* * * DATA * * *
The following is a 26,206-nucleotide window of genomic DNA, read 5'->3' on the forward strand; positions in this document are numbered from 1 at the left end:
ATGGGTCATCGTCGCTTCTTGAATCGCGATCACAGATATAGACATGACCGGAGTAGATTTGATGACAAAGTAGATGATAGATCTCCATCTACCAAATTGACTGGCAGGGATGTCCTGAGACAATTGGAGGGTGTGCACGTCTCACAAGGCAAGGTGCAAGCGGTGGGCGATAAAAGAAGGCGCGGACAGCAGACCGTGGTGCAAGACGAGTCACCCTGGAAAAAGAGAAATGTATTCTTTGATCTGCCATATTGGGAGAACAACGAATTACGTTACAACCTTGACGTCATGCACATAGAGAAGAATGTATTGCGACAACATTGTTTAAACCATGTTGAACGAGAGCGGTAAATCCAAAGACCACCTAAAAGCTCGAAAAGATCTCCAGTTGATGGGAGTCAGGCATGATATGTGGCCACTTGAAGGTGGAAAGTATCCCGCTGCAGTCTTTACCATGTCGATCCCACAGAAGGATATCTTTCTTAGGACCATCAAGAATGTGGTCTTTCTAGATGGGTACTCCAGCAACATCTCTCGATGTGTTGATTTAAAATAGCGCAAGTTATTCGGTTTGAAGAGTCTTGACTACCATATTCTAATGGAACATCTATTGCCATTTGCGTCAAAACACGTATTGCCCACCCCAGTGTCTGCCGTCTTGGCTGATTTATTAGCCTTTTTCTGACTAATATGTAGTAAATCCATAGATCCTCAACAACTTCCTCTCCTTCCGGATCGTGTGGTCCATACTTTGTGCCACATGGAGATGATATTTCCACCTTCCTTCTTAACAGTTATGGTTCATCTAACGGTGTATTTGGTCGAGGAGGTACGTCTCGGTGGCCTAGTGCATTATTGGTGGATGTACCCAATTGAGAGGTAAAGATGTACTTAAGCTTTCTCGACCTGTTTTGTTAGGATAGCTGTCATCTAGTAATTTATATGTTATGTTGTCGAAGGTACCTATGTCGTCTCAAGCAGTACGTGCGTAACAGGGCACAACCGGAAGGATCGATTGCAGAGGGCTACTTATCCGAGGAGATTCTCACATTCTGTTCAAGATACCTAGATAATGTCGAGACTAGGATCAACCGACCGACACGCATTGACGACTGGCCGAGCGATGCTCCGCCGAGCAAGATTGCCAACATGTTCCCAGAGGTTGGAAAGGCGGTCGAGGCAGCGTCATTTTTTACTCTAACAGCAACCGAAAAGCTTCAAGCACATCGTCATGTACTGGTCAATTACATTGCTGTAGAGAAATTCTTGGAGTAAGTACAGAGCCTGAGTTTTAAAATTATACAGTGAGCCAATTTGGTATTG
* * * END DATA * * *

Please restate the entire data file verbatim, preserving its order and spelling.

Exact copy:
The following is a 26,206-nucleotide window of genomic DNA, read 5'->3' on the forward strand; positions in this document are numbered from 1 at the left end:
ATGGGTCATCGTCGCTTCTTGAATCGCGATCACAGATATAGACATGACCGGAGTAGATTTGATGACAAAGTAGATGATAGATCTCCATCTACCAAATTGACTGGCAGGGATGTCCTGAGACAATTGGAGGGTGTGCACGTCTCACAAGGCAAGGTGCAAGCGGTGGGCGATAAAAGAAGGCGCGGACAGCAGACCGTGGTGCAAGACGAGTCACCCTGGAAAAAGAGAAATGTATTCTTTGATCTGCCATATTGGGAGAACAACGAATTACGTTACAACCTTGACGTCATGCACATAGAGAAGAATGTATTGCGACAACATTGTTTAAACCATGTTGAACGAGAGCGGTAAATCCAAAGACCACCTAAAAGCTCGAAAAGATCTCCAGTTGATGGGAGTCAGGCATGATATGTGGCCACTTGAAGGTGGAAAGTATCCCGCTGCAGTCTTTACCATGTCGATCCCACAGAAGGATATCTTTCTTAGGACCATCAAGAATGTGGTCTTTCTAGATGGGTACTCCAGCAACATCTCTCGATGTGTTGATTTAAAATAGCGCAAGTTATTCGGTTTGAAGAGTCTTGACTACCATATTCTAATGGAACATCTATTGCCATTTGCGTCAAAACACGTATTGCCCACCCCAGTGTCTGCCGTCTTGGCTGATTTATTAGCCTTTTTCTGACTAATATGTAGTAAATCCATAGATCCTCAACAACTTCCTCTCCTTCCGGATCGTGTGGTCCATACTTTGTGCCACATGGAGATGATATTTCCACCTTCCTTCTTAACAGTTATGGTTCATCTAACGGTGTATTTGGTCGAGGAGGTACGTCTCGGTGGCCTAGTGCATTATTGGTGGATGTACCCAATTGAGAGGTAAAGATGTACTTAAGCTTTCTCGACCTGTTTTGTTAGGATAGCTGTCATCTAGTAATTTATATGTTATGTTGTCGAAGGTACCTATGTCGTCTCAAGCAGTACGTGCGTAACAGGGCACAACCGGAAGGATCGATTGCAGAGGGCTACTTATCCGAGGAGATTCTCACATTCTGTTCAAGATACCTAGATAATGTCGAGACTAGGATCAACCGACCGACACGCATTGACGACTGGCCGAGCGATGCTCCGCCGAGCAAGATTGCCAACATGTTCCCAGAGGTTGGAAAGGCGGTCGAGGCAGCGTCATTTTTTACTCTAACAGCAACCGAAAAGCTTCAAGCACATCGTCATGTACTGGTCAATTACATTGCTGTAGAGAAATTCTTGGAGTAAGTACAGAGCCTGAGTTTTAAAATTATACAGTGAGCCAATTTGGTATTG